Our Carbon Storage and Research Centre near Estevan, SK, hosts Aquistore — an independent research and monitoring project. The project works to show that storing carbon dioxide (CO2) deep underground is a safe way to reduce greenhouse gas emissions.
Storage of the CO2 takes place 3.4 kilometres deep in a layer of brine-filled sandstone called the Deadwood Formation. Currently the Petroleum Technology Research Centre (PTRC) runs Aquistore and will manage the CO2 monitoring and storage.
Weyburn-Midale C02 Storage and Monitoring Project
This research program that ran from 2000 – 2012 aimed to measure and monitor CO2 being injected into two empty oil reservoirs in southeastern Saskatchewan.
Cenovus Energy began putting CO2 into the Weyburn Reservoir in 2000 to improve oil production. Apache Canada began putting C02 into the Midale Reservoir in 2005.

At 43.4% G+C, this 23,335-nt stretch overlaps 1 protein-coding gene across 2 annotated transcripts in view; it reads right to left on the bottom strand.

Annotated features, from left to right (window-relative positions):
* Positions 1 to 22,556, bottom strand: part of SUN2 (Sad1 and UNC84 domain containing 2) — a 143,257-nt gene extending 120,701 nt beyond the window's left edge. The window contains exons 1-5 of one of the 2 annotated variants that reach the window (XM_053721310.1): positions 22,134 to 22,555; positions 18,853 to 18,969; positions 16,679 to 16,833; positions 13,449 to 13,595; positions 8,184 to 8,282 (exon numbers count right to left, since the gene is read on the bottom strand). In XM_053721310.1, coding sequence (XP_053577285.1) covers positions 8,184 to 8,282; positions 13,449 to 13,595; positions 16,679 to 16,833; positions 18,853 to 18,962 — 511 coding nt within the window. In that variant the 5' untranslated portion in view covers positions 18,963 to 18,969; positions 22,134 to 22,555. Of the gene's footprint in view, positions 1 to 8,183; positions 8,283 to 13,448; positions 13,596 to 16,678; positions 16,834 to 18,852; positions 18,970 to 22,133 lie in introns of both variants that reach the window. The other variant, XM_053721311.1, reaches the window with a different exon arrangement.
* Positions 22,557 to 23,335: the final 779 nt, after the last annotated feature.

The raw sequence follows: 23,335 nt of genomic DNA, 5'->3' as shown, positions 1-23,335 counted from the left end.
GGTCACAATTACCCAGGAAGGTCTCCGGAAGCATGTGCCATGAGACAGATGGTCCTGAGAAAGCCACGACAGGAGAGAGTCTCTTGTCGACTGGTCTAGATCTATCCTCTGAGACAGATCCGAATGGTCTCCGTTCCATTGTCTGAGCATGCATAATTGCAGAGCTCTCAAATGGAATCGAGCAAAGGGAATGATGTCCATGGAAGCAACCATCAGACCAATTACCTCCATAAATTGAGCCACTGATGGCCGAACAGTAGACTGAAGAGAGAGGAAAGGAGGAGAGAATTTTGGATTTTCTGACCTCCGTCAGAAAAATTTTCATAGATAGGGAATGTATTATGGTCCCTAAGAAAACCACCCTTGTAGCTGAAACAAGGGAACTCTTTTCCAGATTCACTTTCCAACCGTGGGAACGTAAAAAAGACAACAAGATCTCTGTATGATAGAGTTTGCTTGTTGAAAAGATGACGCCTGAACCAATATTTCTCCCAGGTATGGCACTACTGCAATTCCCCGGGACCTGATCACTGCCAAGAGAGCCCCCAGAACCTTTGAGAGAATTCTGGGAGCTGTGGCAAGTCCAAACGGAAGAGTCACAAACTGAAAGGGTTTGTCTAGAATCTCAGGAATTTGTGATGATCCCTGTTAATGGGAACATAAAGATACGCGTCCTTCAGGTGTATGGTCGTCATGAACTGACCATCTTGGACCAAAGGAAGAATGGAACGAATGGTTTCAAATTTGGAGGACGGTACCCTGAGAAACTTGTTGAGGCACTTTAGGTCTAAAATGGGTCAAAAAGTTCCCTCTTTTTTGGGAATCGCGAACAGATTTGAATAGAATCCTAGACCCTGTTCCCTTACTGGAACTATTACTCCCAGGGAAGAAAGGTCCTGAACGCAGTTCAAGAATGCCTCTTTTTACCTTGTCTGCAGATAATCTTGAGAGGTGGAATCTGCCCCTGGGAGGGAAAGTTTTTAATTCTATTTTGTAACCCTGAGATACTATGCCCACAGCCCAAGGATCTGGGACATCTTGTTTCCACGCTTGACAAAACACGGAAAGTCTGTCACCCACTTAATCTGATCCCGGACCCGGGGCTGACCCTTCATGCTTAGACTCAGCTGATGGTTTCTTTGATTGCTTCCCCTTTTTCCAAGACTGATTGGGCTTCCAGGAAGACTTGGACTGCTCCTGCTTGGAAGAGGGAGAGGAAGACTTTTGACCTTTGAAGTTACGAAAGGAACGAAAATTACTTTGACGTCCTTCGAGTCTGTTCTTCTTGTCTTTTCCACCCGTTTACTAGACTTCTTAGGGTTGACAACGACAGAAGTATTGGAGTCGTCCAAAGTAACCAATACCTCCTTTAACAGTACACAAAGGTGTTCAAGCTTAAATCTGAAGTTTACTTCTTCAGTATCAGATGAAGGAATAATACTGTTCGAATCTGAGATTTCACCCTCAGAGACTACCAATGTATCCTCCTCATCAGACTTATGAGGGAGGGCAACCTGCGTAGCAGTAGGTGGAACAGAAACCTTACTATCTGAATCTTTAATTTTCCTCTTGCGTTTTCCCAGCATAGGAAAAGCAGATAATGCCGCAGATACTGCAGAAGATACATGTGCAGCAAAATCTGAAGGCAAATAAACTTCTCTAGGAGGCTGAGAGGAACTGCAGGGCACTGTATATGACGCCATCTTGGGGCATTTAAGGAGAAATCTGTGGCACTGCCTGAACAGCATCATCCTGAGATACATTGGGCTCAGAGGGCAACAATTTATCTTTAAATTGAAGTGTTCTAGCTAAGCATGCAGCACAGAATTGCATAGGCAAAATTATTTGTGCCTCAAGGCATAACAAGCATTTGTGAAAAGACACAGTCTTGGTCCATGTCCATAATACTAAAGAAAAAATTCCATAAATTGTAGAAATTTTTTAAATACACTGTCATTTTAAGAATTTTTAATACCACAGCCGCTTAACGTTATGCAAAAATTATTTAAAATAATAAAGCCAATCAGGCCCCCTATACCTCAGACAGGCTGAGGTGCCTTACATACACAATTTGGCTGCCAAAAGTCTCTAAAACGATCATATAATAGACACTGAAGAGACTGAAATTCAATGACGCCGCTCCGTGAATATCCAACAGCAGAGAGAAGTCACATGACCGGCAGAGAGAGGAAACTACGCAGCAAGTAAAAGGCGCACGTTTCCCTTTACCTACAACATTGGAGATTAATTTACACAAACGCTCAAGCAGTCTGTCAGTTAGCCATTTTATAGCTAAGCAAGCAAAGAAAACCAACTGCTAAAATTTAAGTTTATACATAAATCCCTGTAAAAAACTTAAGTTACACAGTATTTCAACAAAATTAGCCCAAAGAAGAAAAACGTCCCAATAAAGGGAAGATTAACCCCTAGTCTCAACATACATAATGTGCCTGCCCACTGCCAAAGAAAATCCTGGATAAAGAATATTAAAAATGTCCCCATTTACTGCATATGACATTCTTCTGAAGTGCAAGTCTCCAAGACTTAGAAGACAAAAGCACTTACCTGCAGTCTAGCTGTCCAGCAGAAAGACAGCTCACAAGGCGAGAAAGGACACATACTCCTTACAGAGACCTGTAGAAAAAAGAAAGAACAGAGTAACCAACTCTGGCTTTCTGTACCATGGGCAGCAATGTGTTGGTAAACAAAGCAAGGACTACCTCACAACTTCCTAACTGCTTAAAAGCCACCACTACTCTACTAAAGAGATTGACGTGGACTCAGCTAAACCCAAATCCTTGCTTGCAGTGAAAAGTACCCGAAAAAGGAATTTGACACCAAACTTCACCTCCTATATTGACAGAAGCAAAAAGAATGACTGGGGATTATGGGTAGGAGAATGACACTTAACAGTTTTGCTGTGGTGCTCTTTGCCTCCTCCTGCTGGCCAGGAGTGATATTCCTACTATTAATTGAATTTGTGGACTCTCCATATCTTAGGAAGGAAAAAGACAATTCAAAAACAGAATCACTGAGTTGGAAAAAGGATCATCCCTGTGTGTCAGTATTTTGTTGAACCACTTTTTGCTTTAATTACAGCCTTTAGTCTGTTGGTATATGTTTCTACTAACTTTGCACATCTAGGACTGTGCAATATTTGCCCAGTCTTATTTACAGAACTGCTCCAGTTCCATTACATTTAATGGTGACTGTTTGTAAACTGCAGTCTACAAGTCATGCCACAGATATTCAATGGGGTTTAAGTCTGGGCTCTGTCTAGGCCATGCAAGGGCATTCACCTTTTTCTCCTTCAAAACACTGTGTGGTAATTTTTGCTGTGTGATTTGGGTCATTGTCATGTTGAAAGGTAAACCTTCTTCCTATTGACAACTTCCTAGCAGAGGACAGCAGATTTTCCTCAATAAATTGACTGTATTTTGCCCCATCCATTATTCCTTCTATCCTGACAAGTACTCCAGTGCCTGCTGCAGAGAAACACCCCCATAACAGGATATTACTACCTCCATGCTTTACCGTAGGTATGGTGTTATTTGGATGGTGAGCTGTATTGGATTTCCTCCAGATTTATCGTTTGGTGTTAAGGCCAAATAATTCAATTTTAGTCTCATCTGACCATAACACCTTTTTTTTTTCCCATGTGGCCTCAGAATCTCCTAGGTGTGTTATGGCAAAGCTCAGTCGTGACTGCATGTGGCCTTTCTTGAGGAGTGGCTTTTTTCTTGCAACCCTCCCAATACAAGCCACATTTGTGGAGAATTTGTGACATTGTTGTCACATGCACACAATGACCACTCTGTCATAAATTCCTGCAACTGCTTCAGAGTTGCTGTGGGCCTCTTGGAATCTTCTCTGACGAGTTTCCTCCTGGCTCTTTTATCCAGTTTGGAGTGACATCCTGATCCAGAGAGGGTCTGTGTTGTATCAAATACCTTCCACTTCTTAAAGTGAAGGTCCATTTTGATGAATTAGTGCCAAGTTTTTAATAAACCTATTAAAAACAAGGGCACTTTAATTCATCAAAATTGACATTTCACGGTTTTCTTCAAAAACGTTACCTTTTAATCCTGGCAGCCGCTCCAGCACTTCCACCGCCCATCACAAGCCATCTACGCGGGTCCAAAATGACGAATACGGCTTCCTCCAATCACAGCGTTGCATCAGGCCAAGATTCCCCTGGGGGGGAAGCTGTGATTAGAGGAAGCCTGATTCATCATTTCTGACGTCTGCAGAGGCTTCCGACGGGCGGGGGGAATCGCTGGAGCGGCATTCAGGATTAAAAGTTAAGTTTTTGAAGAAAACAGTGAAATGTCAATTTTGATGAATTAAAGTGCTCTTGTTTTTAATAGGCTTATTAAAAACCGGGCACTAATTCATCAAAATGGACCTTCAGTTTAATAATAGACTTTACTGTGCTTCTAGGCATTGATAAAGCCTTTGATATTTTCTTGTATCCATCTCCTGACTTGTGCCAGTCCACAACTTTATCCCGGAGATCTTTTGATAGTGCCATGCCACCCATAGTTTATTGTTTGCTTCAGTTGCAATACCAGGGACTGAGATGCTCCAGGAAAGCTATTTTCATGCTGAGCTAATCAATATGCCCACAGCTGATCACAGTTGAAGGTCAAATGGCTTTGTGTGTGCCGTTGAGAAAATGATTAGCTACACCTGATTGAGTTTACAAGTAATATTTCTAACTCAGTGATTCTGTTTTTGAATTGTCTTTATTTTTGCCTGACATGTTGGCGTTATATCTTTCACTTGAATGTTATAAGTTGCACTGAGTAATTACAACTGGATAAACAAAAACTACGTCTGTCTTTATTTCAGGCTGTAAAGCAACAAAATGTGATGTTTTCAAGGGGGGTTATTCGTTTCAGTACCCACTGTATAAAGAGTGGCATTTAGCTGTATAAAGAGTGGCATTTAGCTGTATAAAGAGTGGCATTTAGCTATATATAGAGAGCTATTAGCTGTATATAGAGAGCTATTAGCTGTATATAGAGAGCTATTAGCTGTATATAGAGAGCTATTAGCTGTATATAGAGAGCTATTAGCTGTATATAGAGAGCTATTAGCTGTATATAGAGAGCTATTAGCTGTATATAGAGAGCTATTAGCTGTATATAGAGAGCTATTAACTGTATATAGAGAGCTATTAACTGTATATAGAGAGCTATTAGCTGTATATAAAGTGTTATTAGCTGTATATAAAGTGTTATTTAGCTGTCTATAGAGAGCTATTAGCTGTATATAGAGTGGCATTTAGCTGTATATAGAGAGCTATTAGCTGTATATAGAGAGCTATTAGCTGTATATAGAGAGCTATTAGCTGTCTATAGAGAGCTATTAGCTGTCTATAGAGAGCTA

Both companies make sure that the CO2 remains in place. Any recycled C02 that come up with the oil is re-injected underground. In addition, 8000 tonnes of new CO2 arrives daily from the Dakota Gasification Company’s coal gasification plant in North Dakota.
Since 2000, some 22 million tonnes of CO2 have been successfully stored underground in these two reservoirs. The research program has shown that the CO2 remains safe underground, and in 2012 provided a best practices manual to help other companies thinking of storing CO2 in similar formations.
We keep exact figures private to the paid sponsors of the Weyburn-Midale Project. However, two books are available for scientists and the public. The first highlights the first four years of research (2000-2004) and the second is titled “Best Practices for Validating CO2 Geological Storage: Observations and Guidance from the IEAGHG Weyburn-Midale CO2 Monitoring and Storage Project”.